Disability Law

Disability Law

The rights of qualified students with disabilities are protected by Section 504 0f the Rehabilitation Act of 1973 and the Americans with Disabilities Act (ADA), both of which are laws aimed at ending discrimination against individuals with disabilities.

Section 504 of the Rehabilitation Act:

504 of the Rehabilitation Act of 1973 states that … “No otherwise qualified individual with a disability in the United States … shall, solely by reason of … disability, be denied the benefits of, be excluded from the participation in, or be subjected to discrimination under any program or activity receiving federal financial assistance.”

A person with a disability includes … “any person who (1) has a physical or mental impairment which substantially limits one or more major life activities [including walking, seeing, hearing, speaking, breathing, learning, working, caring for oneself, and performing manual tasks], (2) has a record of such an impairment, or (3) is regarded as having such an impairment.”

A “qualified person with a disability” is defined as one … “who meets the academic and technical standards requisite to admission or participation in the education program or activity.”

Disabilities covered by legislation include (but are not limited to) AIDS, blindness, cancer, cerebral palsy, diabetes, epilepsy, head injuries, hearing disabilities, specific learning disabilities, loss of limb(s), multiple sclerosis, muscular dystrophy, emotional disabilities, speech disabilities, spinal cord injuries, and vision disabilities.

Under the provisions of Section 504 of the Rehabilitation Act of 1973 … the College may not discriminate in the recruitment, admission, educational process, or treatment of students. Students who have self-identified, provided documentation of disability, and requested reasonable accommodations are entitled to receive approved modifications of programs, appropriate academic adjustments, or auxiliary aids that enable them to participate in and benefit from all educational programs and activities.

A college or university may not:

·         Limit the number of admitted students with disabilities

·         Make pre-admission inquiries as to whether or not an applicant has a disability

·         Use admission tests or criteria that inadequately measure the academic level of students with visual, hearing or other disabilities because provisions were not made for them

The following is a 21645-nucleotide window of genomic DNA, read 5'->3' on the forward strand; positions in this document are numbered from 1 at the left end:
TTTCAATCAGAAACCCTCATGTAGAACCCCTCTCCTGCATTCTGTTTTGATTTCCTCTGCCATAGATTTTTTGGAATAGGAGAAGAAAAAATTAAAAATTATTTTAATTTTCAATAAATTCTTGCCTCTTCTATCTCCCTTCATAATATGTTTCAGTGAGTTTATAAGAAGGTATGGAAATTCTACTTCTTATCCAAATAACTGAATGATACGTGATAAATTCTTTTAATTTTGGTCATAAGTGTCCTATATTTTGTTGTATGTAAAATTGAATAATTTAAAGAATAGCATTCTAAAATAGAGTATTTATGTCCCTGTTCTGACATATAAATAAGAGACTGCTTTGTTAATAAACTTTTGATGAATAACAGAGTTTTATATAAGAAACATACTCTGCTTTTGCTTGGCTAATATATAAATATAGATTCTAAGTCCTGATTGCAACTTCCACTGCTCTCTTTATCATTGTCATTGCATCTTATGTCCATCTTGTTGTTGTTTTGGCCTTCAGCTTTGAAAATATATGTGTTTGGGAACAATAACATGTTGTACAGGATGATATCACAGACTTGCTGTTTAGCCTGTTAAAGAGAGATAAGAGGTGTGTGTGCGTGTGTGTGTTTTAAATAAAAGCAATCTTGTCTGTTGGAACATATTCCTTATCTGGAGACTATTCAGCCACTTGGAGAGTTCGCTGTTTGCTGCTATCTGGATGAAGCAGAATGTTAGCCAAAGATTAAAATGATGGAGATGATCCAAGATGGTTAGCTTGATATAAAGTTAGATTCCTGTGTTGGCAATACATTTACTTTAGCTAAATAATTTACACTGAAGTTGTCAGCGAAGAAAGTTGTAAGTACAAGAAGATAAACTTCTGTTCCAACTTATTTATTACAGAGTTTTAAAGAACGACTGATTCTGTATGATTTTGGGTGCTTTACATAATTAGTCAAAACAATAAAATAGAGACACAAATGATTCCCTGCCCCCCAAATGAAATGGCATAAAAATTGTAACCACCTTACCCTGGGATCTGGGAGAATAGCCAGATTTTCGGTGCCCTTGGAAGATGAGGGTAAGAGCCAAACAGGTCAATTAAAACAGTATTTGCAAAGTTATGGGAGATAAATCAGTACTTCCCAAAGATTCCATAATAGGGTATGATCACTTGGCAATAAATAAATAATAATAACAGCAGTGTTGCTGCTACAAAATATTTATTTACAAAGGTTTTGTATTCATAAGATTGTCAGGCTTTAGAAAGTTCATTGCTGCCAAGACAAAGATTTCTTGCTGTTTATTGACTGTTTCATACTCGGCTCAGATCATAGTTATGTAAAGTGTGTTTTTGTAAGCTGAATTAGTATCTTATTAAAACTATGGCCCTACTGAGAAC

·         Exclude a student with a disability from any course of study solely on the basis of his/her disability

·         Counsel students with disabilities towards a more restrictive career than students without disabilities, unless such counsel is based on strict licensing or certification requirements in the profession

·         Measure student achievement using modes that adversely discriminate against students with disabilities

·         Institute prohibitive rules that may adversely affect the performance of students with disabilities

Section 202 of the 1990 Americans with Disabilities Act (ADA):

Section 504 of the Rehabilitation Act of 1973 contains more specific information about compliance issues in post-secondary education than the Americans with Disabilities Act (ADA) of 1990. The ADA did extend the law to cover private institutions of higher education as well as those receiving federal funding. Colleges and universities have experienced more rigid enforcement of the law with the passage of the ADA partially due to an increased awareness of people with disabilities about their rights to equal access to programs and services.



  1. “Reasonable accommodations” in college programs and services, are modifications of those programs, policies, practices, and procedures that enable qualified students with a disability to have an equal access to college programs, and equal opportunity to benefit from those programs and services while providing auxiliary aids and services.
  2. “Student” is a person enrolled at the college.
  3. A “qualified student” is one who, with or without reasonable accommodations, meets the academic technical standards required for admission to, participation in, and/or fulfilling the essential requirements of college programs or activities, and who has provided appropriate documentation of his/her disability.
  4. A “student with a disability” is a student who (1) has a physical, mental or sensory impairment that substantially limits one or more of his/her major life activities; (2) has a record of such an impairment or; (3) is perceived to have such an impairment, or a student who has an abnormal condition that is medically cognizable or diagnosable.
  5. “Undue hardships” is any excessively costly, extensive, substantial or disruptive modification or one that would substantially alter the nature or operation of the institution or any of its programs or services or threaten the health or safety of the college community.
  6. “Program accessibility” means that all programs and services, when viewed in their entirety, are accessible to persons with a disability.
Written by Kyle Sterner